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Give parents the truth on financial aid

Kim Clark

It's students who worry -- worry the most, anyway -- about getting into college. It is usually their parents, though, who worry about paying for it. With tuition mounting every year and the economy just barely coming up for air, the financial stress is only getting higher. Commentator Kim Clark says the government is making it worse.


By Kim Clark

If only financial aid was more like Cocoa Puffs. Cereal makers have to list their ingredients, and obey truth in labeling and advertising laws.

But most financial aid programs aren't covered by those laws. Take state college savings plans. Oregon recently settled with OppenheimerFunds, which had packed that state's "ultra-conservative" college savings plan with so many risky derivatives that it lost about half of its value.

Or so-called "Guaranteed" college savings plans. These savings plans guarantee parents who pay for tuition today that the plan will cover tuition in the future. But look at what's behind those guarantees. In Maryland, for example, if the fund can't earn enough to match tuition, the fund is "guaranteed" to ask the legislature for a bailout.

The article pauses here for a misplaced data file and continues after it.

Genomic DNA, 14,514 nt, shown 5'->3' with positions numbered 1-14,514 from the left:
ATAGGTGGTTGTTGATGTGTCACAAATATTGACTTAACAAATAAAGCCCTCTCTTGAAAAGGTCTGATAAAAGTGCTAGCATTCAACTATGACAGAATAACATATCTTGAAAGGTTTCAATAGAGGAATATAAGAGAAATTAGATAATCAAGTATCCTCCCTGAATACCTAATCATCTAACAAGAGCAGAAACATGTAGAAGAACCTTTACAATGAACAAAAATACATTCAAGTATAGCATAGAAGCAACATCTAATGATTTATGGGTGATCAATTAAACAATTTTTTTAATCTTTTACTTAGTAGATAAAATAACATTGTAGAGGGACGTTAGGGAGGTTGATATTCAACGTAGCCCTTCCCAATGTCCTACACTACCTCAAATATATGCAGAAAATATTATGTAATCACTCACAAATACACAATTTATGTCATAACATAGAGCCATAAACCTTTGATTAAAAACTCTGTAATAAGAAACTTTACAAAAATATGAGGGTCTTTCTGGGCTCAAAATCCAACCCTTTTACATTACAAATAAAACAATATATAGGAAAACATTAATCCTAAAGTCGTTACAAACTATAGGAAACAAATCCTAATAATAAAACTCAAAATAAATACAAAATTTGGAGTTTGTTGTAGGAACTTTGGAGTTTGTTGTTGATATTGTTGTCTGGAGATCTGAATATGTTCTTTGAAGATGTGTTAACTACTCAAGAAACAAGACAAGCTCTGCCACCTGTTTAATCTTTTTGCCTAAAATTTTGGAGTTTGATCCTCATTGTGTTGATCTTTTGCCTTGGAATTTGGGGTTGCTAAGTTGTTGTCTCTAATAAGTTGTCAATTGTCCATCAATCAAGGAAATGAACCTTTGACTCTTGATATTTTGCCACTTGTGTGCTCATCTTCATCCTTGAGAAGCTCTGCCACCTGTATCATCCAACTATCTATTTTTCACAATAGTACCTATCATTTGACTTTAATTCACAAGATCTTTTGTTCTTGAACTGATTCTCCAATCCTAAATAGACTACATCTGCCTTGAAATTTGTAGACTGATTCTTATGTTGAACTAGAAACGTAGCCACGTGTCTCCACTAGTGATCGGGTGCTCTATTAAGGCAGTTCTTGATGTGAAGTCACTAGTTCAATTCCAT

Then there's the "Teach" Grant, which was created to encourage students to become teachers. Great idea! But Congress attached so many strings that the grants turned into, basically, forgivable loans. The odds of having to repay those grants -- with interest -- are so high that many college financial aid officials will not process students' applications.

Perhaps the cruelest joke of all is the "Expected Family Contribution." That's the amount the government calculates families can afford to pay for tuition. But these days, about 98 percent of colleges don't have enough financial aid to ensure that every student's family only has to pay its EFC. And most low- and middle-income families typically have to pay their EFC plus another $5,000.

Politicians, bureaucrats and colleges are raising people's hopes with financial aid programs that promise more than they deliver. Maybe we don't have the money to give every student all the aid they need. But we ought to at least give them the truth.


Kim Clark covers money and education for U.S. News and World Report.

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